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COPD
 

COPD

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chronic obstructive pulmonary disease

chronic obstructive pulmonary disease

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  • The trachea begins immediately below the larynx (voice box) and runs down the center of the front part of the neck and ends behind the upper part of the sternum. <br />
  •  FEV1 is the maximal amount of air you can forcefully exhale in one second. It is then converted to a percentage of normal. For example, your FEV1 may be 80% of predicted based on your height, weight, and race. FEV1 is a marker for the degree of obstruction with your asthma:FEV1 greater 80% of predicted= normal <br /> FEV1 60% to 79% of predicted = Mild obstruction <br /> FEV1 40% to 59% of predicted = Moderate obstruction <br /> FEV1 less than 40% of predicted = Severe obstruction <br />
  • Other Tests <br /> A chest x ray or chest CT scan. These tests create pictures of the structures inside your chest, such as your heart, lungs, and blood vessels. The pictures can show signs of COPD. They also may show whether another condition, such as heart failure, is causing your symptoms. <br /> An arterial blood gas test. This blood test measures the oxygen level in your blood using a sample of blood taken from an artery. The results from this test can show how severe your COPD is and whether you need oxygen therapy. <br />

COPD COPD Presentation Transcript

  • Assignment 1 Shortness of Breath during Exert i on Present by : Heba althuwaini Tutor : dr.shahina Group no: 5
  • Learning Objectives • What is breathlessness ? • Shortness of breath during exercise • What do the result of the physical examination pointed to? • What do the abbreviation of the result of the pulmonary function test stand for? • What do the changes in static and dynamic lung volume indicate? • What would explain the change in sao2? • How can the man’s shortness of breath be explained? • Which condition is the most probable cause? • Why is expiration extended?
  • Stopped 6 years ago Case summary
  • Case Signs & Symptoms Looks pale, feels as his temperature is raised. Productive cough with green sputum. Shortness of breath due to effort. Trouble breathing while sitting still.
  • breathlessness • Is unpleasant sensation of uncomfortable, rapid or difficult breathing. • The medical term is dyspnoea. • It may come on suddenly (acute) or gradually over a period of time (chronic). • Dyspnea at rest indicate cardiac , pulmonary disease or other illnesses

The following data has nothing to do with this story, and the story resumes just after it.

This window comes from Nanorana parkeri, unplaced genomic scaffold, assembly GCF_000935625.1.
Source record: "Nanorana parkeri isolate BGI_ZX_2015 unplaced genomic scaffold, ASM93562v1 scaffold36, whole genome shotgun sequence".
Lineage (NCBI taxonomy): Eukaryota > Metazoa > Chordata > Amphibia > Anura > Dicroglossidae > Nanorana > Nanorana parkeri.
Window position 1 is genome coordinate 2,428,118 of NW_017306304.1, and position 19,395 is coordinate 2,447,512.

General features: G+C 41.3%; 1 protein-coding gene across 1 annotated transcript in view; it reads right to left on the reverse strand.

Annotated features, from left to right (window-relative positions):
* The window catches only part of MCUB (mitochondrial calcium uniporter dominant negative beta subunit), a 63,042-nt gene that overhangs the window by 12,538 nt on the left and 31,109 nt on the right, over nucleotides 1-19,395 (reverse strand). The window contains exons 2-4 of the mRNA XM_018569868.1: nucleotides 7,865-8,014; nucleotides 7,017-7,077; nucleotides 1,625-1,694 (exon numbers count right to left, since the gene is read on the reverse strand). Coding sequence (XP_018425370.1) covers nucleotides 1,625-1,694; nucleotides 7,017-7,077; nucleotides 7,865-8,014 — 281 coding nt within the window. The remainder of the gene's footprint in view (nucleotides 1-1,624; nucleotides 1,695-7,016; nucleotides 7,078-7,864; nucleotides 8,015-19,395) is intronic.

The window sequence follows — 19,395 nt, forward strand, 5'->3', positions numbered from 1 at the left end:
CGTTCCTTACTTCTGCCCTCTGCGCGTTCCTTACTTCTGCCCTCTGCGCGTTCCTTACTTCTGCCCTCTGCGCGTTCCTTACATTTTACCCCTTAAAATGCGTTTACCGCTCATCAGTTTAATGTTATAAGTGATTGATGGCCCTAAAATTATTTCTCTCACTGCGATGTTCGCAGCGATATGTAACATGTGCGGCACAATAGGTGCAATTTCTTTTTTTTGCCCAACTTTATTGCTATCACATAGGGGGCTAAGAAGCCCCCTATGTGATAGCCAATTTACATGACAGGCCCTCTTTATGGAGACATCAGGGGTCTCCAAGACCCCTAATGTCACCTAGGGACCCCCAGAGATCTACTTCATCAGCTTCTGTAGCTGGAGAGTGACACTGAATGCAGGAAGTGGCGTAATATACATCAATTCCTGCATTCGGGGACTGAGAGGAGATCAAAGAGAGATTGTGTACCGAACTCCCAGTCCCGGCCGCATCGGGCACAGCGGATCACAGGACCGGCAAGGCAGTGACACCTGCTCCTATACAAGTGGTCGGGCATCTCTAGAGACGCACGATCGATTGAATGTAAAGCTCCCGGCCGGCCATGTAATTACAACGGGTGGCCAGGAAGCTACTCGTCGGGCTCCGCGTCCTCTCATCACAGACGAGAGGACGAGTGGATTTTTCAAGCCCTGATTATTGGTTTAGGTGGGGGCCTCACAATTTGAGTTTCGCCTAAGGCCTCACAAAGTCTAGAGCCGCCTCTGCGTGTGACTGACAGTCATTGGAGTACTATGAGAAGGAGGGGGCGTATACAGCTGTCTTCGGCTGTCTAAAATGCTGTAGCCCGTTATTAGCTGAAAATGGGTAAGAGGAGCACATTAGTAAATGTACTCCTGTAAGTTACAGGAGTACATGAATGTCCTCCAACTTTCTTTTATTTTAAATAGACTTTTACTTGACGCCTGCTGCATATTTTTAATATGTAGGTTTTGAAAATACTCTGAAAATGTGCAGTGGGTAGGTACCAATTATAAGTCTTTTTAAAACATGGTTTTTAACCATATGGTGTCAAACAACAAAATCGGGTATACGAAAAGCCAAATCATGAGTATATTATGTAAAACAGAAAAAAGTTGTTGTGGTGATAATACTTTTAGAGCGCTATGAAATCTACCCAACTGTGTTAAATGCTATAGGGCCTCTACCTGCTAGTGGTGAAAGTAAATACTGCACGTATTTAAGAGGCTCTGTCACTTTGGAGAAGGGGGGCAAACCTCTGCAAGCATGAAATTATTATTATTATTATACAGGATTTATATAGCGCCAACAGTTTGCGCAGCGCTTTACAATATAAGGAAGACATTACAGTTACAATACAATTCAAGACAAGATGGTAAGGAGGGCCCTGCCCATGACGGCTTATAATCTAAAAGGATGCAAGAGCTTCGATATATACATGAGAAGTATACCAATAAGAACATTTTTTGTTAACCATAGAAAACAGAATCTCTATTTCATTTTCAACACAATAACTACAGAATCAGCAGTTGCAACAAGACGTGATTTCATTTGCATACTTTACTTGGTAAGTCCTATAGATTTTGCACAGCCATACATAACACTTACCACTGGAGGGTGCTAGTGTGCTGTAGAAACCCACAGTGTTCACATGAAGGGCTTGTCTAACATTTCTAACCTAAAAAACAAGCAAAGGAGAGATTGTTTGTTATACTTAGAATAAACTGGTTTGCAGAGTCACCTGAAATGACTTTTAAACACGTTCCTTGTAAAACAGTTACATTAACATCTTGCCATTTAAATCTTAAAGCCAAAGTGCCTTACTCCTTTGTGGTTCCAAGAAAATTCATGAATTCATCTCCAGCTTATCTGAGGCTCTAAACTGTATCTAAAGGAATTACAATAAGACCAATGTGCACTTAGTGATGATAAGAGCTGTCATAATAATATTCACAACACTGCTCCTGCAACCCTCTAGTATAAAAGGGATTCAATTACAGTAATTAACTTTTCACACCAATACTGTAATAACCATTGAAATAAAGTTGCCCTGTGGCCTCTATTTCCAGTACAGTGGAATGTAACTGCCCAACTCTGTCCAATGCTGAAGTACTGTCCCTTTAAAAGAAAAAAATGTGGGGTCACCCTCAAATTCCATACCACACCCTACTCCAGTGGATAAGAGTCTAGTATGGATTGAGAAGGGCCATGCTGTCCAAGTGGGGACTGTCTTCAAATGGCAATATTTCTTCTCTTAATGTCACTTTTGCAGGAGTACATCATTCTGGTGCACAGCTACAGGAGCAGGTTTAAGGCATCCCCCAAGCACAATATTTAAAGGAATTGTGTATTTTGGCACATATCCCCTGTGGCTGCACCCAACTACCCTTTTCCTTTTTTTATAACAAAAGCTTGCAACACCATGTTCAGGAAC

• impulse s from the if you motor are causing cortex So the increase in not Shortness of breath ventilation to lungs will increase the normall during exercise flow of stimulat are air oxygenrich into the y lungs e RC getting offand to blow extra physica carbon larger, dioxide lly muscle active s which are feeling breathless respon sible for
  • Productive Cough • Coughing : is the body's way of removing foreign material or mucus from the lungs and upper airway passages or of reacting to an irritated airway. • Productive cough: Is a cough that produces phlegm or mucus (sputum) • Green sputum is indicative of a long-standing, possibly chronic, infection.
  • The physical examination What the result pointed to ?!
  • Rate of blood pressure • Normal blood pressure = 120/80 mmHg • 132/78 mmHg = prehypertension Heart rate • Normal resting heart rate for adult = 60-100 per minute • 94 per min = Normal
  • Broad chest • broad chest describes a rounded, bulging, almost barrel-like appearance of the chest. • It indicates a reduced pulmonary elastic recoil ( increase the compliance) = sign of obstructive lung disease • occurs as a result of long-term overinflation of the lungs. •Because the lungs are overinflated with air, the rib cage stays partially expanded, giving the characteristic appearance of a barrel chest .
  • Position of Trachea Normal position of trachea indicate there is no tracheal Deviation
  • Auscultation Wheezing Extended expiration Reduced breath sound
  • Wheezing • Wheezing is defined as a high-pitched whistling sound that occurs with breathing. • Wheezing can occur both with breathing in (inspiratory wheezing) and with breathing out (expiratory wheezing. • Wheezing indicates difficulty breathing, often caused by constricted airway (excess mucus or inflammation).
  • Extended expiration • Extended expiration is a longer exhaling due to the increased Airway resistance. • It indicates an airway obstruction.
  • Reduced breath sound entire lung arae • This might be due to a reduction in the generation of sounds due to poor transmission of sounds due to destruction of parenchyma.